Jobs? Jobs. Jobs. And more Jobs. Where are the jobs? Always the wrong answer to the wrong question. Do we have to wait upon big employers or the government for deliverance? Why not foster entrepreneurship and broaden capital accumulation to promote wealth creation? Instead we try to make the planet turn in the opposite direction. Maybe the French are finally starting to get it (if they listen to this banker). No such luck on this side of the pond.
From the WSJ:
The Emperor Creates No Jobs
France’s top central banker speaks some blunt economic truths.
French and German ministers met Tuesday in Paris to discuss the euro zone’s stagnant economy and rising unemployment. We hope they took with them the recent annual reportfrom French central bank chief Christian Noyer, who offers as clear an assessment as you’re likely to find in Europe of what ails the euro zone.
“The underlying objective,” Mr. Noyer writes, “is growth. Not just a temporary spurt, sustained artificially by public spending, but strong and lasting growth that creates jobs and is based on the development of modern and competitive production capacity. This kind of growth cannot just be summoned up. It requires a profound change in public policy.”
Consider France’s inflexible labor market. Mr. Noyer says France “is one of the biggest spenders on employment policies in the developed world, but it still has one of the highest levels of unemployment.” The central banker argues that France’s various programs and incentives to boost employment are undermined by their sheer complexity.
He also asks a fundamental question: “Do these subsidies not serve to offset market rigidities that could in fact be addressed directly at a lower cost and with more effective results?” In almost any other country, the question would answer itself. But to argue for “flexibility” in France is to risk the barricades. Maybe it takes a central banker to say that the emperor creates no jobs.
German GDP, Mr. Noyer notes, “contracted almost twice as much as in France in 2009.” But Germany’s greater labor-market flexibility allowed for a much faster rebound. France lost 500,000 jobs in that period, while German unemployment “remained stable,” in part because businesses could cut working hours when growth slowed. [Note: this is called market flexibility in the face of inevitable change.]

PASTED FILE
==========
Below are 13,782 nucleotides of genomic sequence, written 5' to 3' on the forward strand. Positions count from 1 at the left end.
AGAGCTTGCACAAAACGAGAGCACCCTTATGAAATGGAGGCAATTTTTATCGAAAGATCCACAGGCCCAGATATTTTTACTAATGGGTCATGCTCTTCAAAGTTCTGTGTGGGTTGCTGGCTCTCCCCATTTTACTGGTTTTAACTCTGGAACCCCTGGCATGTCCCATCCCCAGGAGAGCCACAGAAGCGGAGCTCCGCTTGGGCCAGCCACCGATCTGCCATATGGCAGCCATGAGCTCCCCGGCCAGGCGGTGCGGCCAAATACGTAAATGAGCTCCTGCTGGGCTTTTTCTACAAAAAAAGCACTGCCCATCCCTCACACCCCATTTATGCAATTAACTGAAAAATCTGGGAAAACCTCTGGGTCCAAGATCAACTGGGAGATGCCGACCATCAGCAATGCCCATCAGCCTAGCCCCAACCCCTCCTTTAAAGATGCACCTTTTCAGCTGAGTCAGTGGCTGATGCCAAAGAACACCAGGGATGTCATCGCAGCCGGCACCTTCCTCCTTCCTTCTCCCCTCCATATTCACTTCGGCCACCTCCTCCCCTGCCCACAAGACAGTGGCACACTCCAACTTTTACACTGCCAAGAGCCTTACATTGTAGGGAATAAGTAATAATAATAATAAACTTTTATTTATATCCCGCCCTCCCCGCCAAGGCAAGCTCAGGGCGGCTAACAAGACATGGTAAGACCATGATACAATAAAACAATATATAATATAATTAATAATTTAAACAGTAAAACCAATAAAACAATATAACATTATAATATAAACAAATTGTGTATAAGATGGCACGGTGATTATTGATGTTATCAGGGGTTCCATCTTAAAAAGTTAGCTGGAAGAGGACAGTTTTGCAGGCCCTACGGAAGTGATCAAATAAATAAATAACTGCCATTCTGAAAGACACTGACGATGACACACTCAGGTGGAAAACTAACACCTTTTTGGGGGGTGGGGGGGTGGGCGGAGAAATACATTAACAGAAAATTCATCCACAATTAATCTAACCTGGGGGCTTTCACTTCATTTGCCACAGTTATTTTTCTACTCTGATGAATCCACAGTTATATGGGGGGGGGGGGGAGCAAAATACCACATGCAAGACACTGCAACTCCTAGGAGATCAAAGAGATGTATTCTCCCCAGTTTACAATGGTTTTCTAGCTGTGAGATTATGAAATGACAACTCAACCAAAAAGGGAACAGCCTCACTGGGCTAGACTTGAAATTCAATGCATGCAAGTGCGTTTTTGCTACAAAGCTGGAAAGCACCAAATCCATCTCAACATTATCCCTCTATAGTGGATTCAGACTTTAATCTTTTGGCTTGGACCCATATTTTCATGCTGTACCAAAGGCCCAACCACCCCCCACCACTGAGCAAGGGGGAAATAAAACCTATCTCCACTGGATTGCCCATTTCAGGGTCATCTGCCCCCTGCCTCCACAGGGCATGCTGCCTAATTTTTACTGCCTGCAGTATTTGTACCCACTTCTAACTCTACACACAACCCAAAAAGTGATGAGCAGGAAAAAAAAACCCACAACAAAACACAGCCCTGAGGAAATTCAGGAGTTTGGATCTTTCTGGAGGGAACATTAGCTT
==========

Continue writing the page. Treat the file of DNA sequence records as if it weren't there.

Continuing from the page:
With French President François Hollande pushing older workers into retirement to “make room” for the jobless young, we hope he pays attention to Mr. Noyer’s words on jobs: “Public policies are often overly concerned with preserving the jobs of the past, at times to the detriment of future job creation.” He adds: “Today’s jobs are not the same as those of yesterday and, likewise, those of tomorrow will be different from the jobs that exist today.” [And nobody in government or the private sector really knows what tomorrow will bring. I doubt it will be a Tesla in every garage.]
Mr. Noyer’s third truth concerns government spending, which is 55% of GDP. “For the past ten years,” he writes, “France has had one of the highest levels of public spending in the world. Over a certain threshold, which our country has probably crossed, any increase in public spending and debt has extremely negative effects on confidence” (our emphasis). For this reason, trying to stimulate growth through a spending binge is bound to be counterproductive. Businesses and households, anticipating higher future taxes to pay for the binge, will cut back, offsetting any boost from deficit spending.
Mr. Hollande has in recent months led the charge for new German-financed spending to bring Europe out of recession. Mr. Noyer has hit on a better cure: less government spending, more flexible labor markets, and more competitive private firms able to create the jobs of the future. If only the President would listen.